By Ian Berger, JD
Your newsletter is so helpful, and your book was a great resource to me when my mom passed away 5 years ago and I inherited her IRA.
I am 76 and have not taken my RMD for 2021. Should I pass away and my wife age 69 transfers my IRA to hers, must my RMD for 2021 be taken first?
Thanks much. A columnist in the Chicago Tribune led me to you years ago.
Thanks for the kind words! If you die in any year before taking your full RMD for the year, your wife as beneficiary must take your RMD for that year. If she does a direct transfer of your IRA to hers, the year-of-death RMD doesn’t have to come out first. Instead, that RMD can be paid from your wife’s IRA – as long as it happens by the end of the year. If, however, she does a 60-day rollover, the RMD would have to be paid out first.
I have a question about a client that has a traditional IRA funded with rollover funds from a DB plan. Client wants to make IRA Contributions to his IRA. He was told by another advisor that the IRA he has now carries special liability protection because it was rolled over from a DB Plan years ago. She told him not to add any funds to it or it would lose that protection. Is that true? Should we open a separate IRA for the contributions?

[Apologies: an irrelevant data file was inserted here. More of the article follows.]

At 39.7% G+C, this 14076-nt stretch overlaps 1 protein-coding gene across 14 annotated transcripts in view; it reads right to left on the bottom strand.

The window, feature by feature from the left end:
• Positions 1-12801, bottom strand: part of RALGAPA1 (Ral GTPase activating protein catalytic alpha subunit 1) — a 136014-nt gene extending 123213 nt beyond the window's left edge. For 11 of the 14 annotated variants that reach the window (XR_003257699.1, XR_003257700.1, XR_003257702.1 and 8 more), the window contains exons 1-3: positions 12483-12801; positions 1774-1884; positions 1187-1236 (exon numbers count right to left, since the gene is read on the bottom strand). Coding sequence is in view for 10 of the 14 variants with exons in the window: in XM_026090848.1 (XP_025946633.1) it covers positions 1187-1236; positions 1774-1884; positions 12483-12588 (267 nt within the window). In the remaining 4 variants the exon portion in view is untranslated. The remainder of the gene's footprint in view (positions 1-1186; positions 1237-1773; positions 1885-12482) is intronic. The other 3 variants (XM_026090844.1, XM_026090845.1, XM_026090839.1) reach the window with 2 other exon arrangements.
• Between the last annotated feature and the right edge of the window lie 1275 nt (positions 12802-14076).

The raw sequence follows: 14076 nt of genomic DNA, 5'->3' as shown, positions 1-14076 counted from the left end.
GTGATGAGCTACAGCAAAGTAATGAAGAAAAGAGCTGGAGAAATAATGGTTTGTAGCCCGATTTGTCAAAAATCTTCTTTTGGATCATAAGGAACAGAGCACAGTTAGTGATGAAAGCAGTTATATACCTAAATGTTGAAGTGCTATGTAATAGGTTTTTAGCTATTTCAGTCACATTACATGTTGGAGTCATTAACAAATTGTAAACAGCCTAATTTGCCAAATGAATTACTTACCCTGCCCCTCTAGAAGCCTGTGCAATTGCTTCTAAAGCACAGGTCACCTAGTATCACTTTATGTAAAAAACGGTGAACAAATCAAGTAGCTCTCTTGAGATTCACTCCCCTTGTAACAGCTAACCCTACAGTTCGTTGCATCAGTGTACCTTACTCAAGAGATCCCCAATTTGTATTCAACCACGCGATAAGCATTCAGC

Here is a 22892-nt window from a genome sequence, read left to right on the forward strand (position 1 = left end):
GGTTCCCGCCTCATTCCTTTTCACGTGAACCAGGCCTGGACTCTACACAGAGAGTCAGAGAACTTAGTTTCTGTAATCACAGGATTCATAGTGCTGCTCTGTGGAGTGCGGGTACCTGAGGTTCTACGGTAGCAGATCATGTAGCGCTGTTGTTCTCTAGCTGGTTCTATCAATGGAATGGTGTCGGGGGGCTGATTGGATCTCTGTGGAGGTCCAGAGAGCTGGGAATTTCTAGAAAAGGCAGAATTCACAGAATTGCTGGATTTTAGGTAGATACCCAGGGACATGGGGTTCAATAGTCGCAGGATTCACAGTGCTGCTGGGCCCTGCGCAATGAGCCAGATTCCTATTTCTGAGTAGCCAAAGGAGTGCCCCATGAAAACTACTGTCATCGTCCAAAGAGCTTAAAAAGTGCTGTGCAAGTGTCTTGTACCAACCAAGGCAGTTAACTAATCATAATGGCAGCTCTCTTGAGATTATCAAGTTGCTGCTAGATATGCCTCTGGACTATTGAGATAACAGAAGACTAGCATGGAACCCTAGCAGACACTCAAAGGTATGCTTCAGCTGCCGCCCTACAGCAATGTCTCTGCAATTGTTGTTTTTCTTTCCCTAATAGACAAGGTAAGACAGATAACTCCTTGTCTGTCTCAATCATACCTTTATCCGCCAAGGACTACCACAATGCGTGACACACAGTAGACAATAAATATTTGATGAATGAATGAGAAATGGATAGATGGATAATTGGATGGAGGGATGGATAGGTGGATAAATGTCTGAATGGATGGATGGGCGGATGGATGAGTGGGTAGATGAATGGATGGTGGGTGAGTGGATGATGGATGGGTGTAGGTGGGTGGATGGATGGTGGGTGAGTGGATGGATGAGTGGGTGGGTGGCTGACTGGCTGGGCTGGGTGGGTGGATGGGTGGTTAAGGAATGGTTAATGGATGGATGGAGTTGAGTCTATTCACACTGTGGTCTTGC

Thanks so much!
Your client’s rollover funds enjoy unlimited protection against creditors if he files for bankruptcy. IRA contributions and earnings (non-rollover monies) are also protected in bankruptcy. But that protection is lost once the non-rollover funds exceed a certain dollar limit ($1,362,800 in 2021) – still a very high amount. Adding new contributions to the existing rollover account won’t cause the rollover funds to lose their unlimited protection. However, it wouldn’t hurt to keep the funds in separate accounts to more easily keep track of which IRA monies have unlimited protection and which don’t. (Creditor protection against lawsuits outside bankruptcy depends on the law of the state where the IRA owner lives.)